2: Lameness is difficult to observe at a walk or when trotting in a straight line but consistently apparent under certain circumstances (including weight carrying, circling, inclines and traveling over hard surfaces.).
3: Lameness is consistently observable at a trot under all circumstances.
4: Lameness is obvious at a walk.
5: Lameness produces minimal weight bearing in motion and/or at rest or a complete inability to move.
Grade 1 lamenesses can be very challenging to see, and we may rely on other conditions to make the diagnosis. The horse may not look lame, but there will be important clues in his history. The horse feels off or isn’t smooth when he’s ridden. Maybe he suddenly won’t pick up a lead or he begins refusing fences. Or maybe he is a bit reluctant to perform or has abrupt transitions. These complaints seem vague, but they are valid and useful observations when it comes to investigating lameness. If a horse doesn’t “feel right” to his regular rider, he probably isn’t.
A basic lameness evaluation
When observing a horse for potential lameness, don’t just chase him in the round pen for a few strides. You’ll get no useful information that way. Instead, take a few minutes to set the stage for a more “formal” lameness assessment.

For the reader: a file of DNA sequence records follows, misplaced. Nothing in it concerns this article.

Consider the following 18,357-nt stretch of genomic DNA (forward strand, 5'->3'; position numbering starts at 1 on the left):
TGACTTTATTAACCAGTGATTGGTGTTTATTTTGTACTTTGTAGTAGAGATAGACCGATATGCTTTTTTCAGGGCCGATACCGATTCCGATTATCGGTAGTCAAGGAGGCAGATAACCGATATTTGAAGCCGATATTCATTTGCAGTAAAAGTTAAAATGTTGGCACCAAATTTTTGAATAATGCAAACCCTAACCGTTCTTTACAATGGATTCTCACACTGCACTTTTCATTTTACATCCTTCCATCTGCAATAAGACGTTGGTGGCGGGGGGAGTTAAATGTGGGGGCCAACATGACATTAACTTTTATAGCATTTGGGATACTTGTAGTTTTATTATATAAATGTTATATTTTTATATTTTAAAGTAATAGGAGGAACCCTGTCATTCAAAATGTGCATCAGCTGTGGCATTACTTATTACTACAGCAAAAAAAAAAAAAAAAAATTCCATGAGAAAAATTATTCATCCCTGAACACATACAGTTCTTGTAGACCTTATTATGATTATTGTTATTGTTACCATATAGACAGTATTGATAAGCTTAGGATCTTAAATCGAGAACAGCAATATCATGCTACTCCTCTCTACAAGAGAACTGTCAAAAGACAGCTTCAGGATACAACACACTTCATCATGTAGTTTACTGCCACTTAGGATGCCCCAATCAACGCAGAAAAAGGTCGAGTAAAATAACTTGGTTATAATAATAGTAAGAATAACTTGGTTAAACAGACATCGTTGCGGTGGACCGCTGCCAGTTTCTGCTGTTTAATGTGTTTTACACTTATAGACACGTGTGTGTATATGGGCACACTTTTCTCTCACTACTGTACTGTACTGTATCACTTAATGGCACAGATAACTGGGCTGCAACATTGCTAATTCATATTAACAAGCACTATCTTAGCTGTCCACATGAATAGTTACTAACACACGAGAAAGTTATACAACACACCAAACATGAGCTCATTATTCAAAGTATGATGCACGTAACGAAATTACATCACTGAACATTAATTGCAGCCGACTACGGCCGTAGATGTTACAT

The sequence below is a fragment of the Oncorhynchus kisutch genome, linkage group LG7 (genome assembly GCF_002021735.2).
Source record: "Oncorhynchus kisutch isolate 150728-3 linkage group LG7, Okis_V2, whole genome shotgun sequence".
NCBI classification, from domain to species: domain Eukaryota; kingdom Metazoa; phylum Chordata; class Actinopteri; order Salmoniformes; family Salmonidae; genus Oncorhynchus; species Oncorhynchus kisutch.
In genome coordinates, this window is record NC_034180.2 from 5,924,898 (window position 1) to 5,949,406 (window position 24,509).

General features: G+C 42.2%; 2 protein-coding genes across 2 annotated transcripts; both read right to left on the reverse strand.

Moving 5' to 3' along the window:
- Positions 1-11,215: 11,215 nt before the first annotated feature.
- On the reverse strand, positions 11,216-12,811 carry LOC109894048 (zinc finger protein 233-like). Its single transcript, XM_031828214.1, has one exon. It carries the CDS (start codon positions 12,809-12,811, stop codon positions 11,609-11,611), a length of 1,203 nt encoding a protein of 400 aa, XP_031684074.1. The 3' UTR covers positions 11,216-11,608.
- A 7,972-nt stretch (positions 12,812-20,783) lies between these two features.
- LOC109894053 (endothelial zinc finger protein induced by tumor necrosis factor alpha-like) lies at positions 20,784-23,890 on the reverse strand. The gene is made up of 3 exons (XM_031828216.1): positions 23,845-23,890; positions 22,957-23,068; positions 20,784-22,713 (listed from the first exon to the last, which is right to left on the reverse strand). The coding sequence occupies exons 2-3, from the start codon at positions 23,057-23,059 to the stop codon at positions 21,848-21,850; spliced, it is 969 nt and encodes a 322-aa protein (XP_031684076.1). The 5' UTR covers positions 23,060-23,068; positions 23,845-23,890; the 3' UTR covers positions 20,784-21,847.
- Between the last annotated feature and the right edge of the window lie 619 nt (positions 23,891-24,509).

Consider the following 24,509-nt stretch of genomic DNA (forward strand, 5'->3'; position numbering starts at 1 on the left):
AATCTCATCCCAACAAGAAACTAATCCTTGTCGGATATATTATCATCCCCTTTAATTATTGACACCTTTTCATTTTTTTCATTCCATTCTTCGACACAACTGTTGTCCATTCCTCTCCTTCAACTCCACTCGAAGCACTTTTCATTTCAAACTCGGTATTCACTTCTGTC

Start by observing the horse when he’s not moving, from all angles. Look for asymmetries—his left side should look just like the right. Some minor asymmetries are normal, but really pronounced differences in muscle mass, limb conformation or joint size can be indicative of lameness. You’ll need to consider this information in a larger context, though, so make a note of it and move on to jogging the horse.
Obviously, if a horse is not moving well at the walk, there’s no need to make him trot to confirm that a call to the veterinarian is in order. However, lameness is often much more subtle than that, and we generally look for it at the trot because it is a symmetrical, simple gait. It is a two-beat stride with equal weight bearing on each diagonal in sound horses. A horse can “hide” lameness at the walk because there is minimal concussion, and the canter is a fast, asymmetric gait. Thus, if a horse is lame, we are usually going to see it in the trot.
Here, I’d like to say a quick word about gaited horses: Looking for lameness in Tennessee Walking Horses, Paso Finos or other gaited horses may be challenging because they do not have a two-beat trot. The discussion in this article may not necessarily apply to those horses because we focus on the two-beat trot for lameness detection. Many of the principles of lameness detection may be employed with these horses but gait irregularities can be harder to detect and require a more experienced eye.
Ideally, you’ll have someone to trot the horse for you. Have her lead him on a loose line—it is important that the horse’s head is not restrained. Start at the walk, then have the helper cluck and begin jogging to encourage the horse to pick up a trot to follow—again, no pulling on the lead. If the horse is reluctant to trot, a tap on the shoulder with a long dressage whip can provide some encouragement, but be careful to avoid getting stepped on.